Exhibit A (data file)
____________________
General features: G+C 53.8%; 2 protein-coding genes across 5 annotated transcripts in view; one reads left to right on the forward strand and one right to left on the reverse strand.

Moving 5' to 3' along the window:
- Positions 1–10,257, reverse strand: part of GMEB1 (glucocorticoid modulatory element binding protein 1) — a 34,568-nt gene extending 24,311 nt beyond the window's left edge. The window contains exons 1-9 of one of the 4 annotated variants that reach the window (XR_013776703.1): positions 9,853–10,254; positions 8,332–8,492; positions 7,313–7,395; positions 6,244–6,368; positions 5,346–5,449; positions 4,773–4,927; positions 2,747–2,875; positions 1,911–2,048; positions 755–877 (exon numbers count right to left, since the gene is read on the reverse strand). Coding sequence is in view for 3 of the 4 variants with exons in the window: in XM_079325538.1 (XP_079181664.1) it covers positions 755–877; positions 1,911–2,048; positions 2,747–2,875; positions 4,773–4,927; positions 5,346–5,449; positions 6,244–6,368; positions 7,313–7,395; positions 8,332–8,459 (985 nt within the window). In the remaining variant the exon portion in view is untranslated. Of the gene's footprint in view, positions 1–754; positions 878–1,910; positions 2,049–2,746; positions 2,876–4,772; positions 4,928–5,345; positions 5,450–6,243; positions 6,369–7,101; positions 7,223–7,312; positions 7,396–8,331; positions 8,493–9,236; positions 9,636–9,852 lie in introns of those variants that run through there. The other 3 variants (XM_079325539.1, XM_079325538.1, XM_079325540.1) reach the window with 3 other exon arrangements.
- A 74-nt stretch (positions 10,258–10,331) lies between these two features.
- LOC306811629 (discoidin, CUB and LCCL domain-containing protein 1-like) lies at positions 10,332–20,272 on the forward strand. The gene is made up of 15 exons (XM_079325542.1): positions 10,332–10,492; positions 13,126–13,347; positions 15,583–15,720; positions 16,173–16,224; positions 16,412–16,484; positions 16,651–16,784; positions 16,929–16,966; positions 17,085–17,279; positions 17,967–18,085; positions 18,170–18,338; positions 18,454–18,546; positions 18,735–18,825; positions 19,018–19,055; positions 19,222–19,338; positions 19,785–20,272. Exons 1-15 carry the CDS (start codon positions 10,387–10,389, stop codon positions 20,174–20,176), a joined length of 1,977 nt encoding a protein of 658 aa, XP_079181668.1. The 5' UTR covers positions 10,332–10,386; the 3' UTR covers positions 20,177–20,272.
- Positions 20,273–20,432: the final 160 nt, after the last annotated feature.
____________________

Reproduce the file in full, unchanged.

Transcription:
General features: G+C 53.8%; 2 protein-coding genes across 5 annotated transcripts in view; one reads left to right on the forward strand and one right to left on the reverse strand.

Moving 5' to 3' along the window:
- Positions 1–10,257, reverse strand: part of GMEB1 (glucocorticoid modulatory element binding protein 1) — a 34,568-nt gene extending 24,311 nt beyond the window's left edge. The window contains exons 1-9 of one of the 4 annotated variants that reach the window (XR_013776703.1): positions 9,853–10,254; positions 8,332–8,492; positions 7,313–7,395; positions 6,244–6,368; positions 5,346–5,449; positions 4,773–4,927; positions 2,747–2,875; positions 1,911–2,048; positions 755–877 (exon numbers count right to left, since the gene is read on the reverse strand). Coding sequence is in view for 3 of the 4 variants with exons in the window: in XM_079325538.1 (XP_079181664.1) it covers positions 755–877; positions 1,911–2,048; positions 2,747–2,875; positions 4,773–4,927; positions 5,346–5,449; positions 6,244–6,368; positions 7,313–7,395; positions 8,332–8,459 (985 nt within the window). In the remaining variant the exon portion in view is untranslated. Of the gene's footprint in view, positions 1–754; positions 878–1,910; positions 2,049–2,746; positions 2,876–4,772; positions 4,928–5,345; positions 5,450–6,243; positions 6,369–7,101; positions 7,223–7,312; positions 7,396–8,331; positions 8,493–9,236; positions 9,636–9,852 lie in introns of those variants that run through there. The other 3 variants (XM_079325539.1, XM_079325538.1, XM_079325540.1) reach the window with 3 other exon arrangements.
- A 74-nt stretch (positions 10,258–10,331) lies between these two features.
- LOC306811629 (discoidin, CUB and LCCL domain-containing protein 1-like) lies at positions 10,332–20,272 on the forward strand. The gene is made up of 15 exons (XM_079325542.1): positions 10,332–10,492; positions 13,126–13,347; positions 15,583–15,720; positions 16,173–16,224; positions 16,412–16,484; positions 16,651–16,784; positions 16,929–16,966; positions 17,085–17,279; positions 17,967–18,085; positions 18,170–18,338; positions 18,454–18,546; positions 18,735–18,825; positions 19,018–19,055; positions 19,222–19,338; positions 19,785–20,272. Exons 1-15 carry the CDS (start codon positions 10,387–10,389, stop codon positions 20,174–20,176), a joined length of 1,977 nt encoding a protein of 658 aa, XP_079181668.1. The 5' UTR covers positions 10,332–10,386; the 3' UTR covers positions 20,177–20,272.
- Positions 20,273–20,432: the final 160 nt, after the last annotated feature.